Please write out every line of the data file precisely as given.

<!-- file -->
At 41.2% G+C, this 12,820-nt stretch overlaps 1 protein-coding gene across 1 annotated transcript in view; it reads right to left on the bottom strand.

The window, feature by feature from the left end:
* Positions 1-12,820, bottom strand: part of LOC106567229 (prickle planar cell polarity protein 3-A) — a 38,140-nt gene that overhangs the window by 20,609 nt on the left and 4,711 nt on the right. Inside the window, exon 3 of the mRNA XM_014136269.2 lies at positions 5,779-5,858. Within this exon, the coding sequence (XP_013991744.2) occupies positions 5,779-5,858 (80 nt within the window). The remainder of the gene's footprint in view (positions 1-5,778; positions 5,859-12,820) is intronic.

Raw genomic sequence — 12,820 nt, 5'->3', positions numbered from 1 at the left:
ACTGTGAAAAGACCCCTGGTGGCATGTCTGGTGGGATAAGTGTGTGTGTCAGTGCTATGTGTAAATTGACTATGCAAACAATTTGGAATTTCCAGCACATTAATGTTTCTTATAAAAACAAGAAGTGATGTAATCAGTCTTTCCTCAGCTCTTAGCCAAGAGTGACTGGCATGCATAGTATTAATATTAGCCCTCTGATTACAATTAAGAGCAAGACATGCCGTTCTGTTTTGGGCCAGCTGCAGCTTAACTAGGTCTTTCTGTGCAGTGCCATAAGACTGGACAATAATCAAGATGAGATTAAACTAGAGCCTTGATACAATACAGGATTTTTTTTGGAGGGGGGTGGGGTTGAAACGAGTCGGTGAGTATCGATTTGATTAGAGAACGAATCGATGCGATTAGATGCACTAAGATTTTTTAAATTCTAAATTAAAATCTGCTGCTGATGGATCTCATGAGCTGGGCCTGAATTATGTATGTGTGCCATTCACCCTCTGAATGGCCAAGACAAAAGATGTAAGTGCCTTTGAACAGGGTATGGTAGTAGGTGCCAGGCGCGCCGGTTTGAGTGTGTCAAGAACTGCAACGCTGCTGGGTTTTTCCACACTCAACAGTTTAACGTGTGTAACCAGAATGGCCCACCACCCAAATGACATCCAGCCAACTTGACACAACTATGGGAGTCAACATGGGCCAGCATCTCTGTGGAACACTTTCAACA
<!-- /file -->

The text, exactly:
At 41.2% G+C, this 12,820-nt stretch overlaps 1 protein-coding gene across 1 annotated transcript in view; it reads right to left on the bottom strand.

The window, feature by feature from the left end:
* Positions 1-12,820, bottom strand: part of LOC106567229 (prickle planar cell polarity protein 3-A) — a 38,140-nt gene that overhangs the window by 20,609 nt on the left and 4,711 nt on the right. Inside the window, exon 3 of the mRNA XM_014136269.2 lies at positions 5,779-5,858. Within this exon, the coding sequence (XP_013991744.2) occupies positions 5,779-5,858 (80 nt within the window). The remainder of the gene's footprint in view (positions 1-5,778; positions 5,859-12,820) is intronic.

Raw genomic sequence — 12,820 nt, 5'->3', positions numbered from 1 at the left:
ACTGTGAAAAGACCCCTGGTGGCATGTCTGGTGGGATAAGTGTGTGTGTCAGTGCTATGTGTAAATTGACTATGCAAACAATTTGGAATTTCCAGCACATTAATGTTTCTTATAAAAACAAGAAGTGATGTAATCAGTCTTTCCTCAGCTCTTAGCCAAGAGTGACTGGCATGCATAGTATTAATATTAGCCCTCTGATTACAATTAAGAGCAAGACATGCCGTTCTGTTTTGGGCCAGCTGCAGCTTAACTAGGTCTTTCTGTGCAGTGCCATAAGACTGGACAATAATCAAGATGAGATTAAACTAGAGCCTTGATACAATACAGGATTTTTTTTGGAGGGGGGTGGGGTTGAAACGAGTCGGTGAGTATCGATTTGATTAGAGAACGAATCGATGCGATTAGATGCACTAAGATTTTTTAAATTCTAAATTAAAATCTGCTGCTGATGGATCTCATGAGCTGGGCCTGAATTATGTATGTGTGCCATTCACCCTCTGAATGGCCAAGACAAAAGATGTAAGTGCCTTTGAACAGGGTATGGTAGTAGGTGCCAGGCGCGCCGGTTTGAGTGTGTCAAGAACTGCAACGCTGCTGGGTTTTTCCACACTCAACAGTTTAACGTGTGTAACCAGAATGGCCCACCACCCAAATGACATCCAGCCAACTTGACACAACTATGGGAGTCAACATGGGCCAGCATCTCTGTGGAACACTTTCAACA